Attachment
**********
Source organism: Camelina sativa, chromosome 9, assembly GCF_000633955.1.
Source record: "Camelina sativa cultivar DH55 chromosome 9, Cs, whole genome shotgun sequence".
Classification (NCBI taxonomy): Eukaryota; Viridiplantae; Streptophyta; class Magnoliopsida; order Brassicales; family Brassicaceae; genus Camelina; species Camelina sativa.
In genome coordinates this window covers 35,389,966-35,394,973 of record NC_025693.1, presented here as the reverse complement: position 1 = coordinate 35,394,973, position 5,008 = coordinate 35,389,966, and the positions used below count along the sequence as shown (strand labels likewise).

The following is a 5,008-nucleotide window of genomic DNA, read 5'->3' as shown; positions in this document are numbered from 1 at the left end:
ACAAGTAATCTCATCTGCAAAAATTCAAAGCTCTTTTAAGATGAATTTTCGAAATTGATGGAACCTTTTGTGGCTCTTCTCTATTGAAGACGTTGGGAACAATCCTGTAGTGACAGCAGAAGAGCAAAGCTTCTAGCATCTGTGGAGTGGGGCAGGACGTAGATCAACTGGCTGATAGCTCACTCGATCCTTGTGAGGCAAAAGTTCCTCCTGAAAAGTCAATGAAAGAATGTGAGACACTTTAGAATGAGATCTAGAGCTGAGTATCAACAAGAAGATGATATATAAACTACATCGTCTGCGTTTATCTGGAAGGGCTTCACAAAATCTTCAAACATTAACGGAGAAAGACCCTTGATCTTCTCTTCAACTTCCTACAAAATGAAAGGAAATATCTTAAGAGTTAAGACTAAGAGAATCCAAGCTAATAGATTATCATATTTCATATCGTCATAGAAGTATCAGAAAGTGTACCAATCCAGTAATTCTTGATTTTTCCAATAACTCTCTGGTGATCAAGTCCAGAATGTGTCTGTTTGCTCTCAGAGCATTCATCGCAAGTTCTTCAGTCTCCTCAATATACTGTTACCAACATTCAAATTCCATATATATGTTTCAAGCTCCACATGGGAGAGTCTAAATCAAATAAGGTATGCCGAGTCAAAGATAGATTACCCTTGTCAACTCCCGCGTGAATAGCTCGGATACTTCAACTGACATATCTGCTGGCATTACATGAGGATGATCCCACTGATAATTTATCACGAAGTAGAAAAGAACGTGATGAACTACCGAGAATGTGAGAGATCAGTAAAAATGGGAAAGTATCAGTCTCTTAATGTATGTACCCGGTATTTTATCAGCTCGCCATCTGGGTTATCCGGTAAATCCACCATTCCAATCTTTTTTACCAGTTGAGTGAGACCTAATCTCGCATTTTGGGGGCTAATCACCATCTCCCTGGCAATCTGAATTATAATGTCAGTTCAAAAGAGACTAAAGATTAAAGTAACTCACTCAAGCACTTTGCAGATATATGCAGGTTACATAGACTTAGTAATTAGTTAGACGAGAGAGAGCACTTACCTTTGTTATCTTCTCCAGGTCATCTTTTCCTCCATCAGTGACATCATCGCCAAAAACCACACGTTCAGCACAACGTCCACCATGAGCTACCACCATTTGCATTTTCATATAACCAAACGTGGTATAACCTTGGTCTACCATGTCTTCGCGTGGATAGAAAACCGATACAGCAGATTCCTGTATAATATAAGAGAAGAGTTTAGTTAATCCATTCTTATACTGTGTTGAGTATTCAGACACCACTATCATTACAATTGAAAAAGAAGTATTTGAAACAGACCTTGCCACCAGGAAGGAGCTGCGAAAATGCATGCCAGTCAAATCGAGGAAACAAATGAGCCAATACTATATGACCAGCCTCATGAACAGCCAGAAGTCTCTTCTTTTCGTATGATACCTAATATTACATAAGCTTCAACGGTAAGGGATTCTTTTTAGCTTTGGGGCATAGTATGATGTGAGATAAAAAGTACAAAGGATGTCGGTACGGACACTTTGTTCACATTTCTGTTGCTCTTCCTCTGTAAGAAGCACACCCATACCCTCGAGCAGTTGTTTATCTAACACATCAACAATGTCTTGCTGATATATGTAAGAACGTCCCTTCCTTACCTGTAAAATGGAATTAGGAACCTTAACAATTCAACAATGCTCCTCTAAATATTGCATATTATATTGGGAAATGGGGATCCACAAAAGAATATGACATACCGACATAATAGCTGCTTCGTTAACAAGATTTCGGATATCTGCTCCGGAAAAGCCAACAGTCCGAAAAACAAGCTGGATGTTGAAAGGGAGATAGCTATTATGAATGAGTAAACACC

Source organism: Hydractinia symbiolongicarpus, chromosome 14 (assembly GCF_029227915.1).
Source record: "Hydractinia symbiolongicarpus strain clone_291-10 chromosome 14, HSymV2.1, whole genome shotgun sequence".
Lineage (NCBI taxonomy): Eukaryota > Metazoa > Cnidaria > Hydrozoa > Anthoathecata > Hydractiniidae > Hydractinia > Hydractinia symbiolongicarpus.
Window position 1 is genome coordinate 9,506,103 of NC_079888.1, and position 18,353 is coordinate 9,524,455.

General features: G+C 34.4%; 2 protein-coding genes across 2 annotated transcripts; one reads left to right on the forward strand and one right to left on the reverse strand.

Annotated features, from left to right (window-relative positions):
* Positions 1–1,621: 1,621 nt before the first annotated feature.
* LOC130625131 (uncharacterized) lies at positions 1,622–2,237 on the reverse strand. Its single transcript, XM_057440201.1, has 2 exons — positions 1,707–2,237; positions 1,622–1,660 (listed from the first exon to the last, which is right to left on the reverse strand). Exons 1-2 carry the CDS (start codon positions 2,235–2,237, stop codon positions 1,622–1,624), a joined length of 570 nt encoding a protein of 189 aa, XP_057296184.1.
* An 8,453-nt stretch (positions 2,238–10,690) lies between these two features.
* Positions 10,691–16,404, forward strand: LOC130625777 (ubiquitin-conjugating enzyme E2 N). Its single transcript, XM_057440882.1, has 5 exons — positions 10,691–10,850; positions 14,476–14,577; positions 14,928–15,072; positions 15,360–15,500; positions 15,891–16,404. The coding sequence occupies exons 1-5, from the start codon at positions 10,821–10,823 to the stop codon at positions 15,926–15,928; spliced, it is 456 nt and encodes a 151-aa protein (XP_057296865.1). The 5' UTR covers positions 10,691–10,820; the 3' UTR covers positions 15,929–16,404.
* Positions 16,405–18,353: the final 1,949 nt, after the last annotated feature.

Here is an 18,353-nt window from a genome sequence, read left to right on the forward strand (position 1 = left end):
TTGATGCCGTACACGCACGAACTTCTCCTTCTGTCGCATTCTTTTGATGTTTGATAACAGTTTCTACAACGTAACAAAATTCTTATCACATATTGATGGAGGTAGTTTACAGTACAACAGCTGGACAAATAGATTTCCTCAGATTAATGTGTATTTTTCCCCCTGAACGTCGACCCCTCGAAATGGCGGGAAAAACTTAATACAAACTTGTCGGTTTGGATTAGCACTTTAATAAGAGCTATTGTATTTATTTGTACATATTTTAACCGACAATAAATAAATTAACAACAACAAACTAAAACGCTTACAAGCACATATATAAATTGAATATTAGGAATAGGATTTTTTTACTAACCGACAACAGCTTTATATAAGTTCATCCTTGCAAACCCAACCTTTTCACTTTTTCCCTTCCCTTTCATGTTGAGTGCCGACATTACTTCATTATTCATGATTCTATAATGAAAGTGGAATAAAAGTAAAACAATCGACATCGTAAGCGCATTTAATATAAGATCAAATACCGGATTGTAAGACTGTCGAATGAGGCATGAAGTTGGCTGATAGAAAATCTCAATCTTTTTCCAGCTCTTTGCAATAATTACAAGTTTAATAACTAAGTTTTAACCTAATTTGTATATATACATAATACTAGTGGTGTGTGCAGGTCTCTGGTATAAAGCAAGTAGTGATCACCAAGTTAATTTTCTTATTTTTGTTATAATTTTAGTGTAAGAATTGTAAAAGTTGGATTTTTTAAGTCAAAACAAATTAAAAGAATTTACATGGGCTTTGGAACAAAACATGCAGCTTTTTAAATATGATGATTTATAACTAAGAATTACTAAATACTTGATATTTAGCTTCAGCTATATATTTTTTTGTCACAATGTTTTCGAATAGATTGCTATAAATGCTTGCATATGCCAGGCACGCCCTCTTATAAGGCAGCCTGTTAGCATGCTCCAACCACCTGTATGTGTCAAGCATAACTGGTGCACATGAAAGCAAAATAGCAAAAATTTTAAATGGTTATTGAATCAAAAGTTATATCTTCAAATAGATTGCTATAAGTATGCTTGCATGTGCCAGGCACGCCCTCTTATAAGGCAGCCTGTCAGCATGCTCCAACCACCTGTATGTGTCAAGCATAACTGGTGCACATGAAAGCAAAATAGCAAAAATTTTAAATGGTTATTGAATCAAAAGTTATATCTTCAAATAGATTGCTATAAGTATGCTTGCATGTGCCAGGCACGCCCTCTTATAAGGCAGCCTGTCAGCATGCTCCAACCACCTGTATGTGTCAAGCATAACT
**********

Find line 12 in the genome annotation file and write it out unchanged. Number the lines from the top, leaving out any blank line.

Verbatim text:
Annotated features, from left to right (window-relative positions):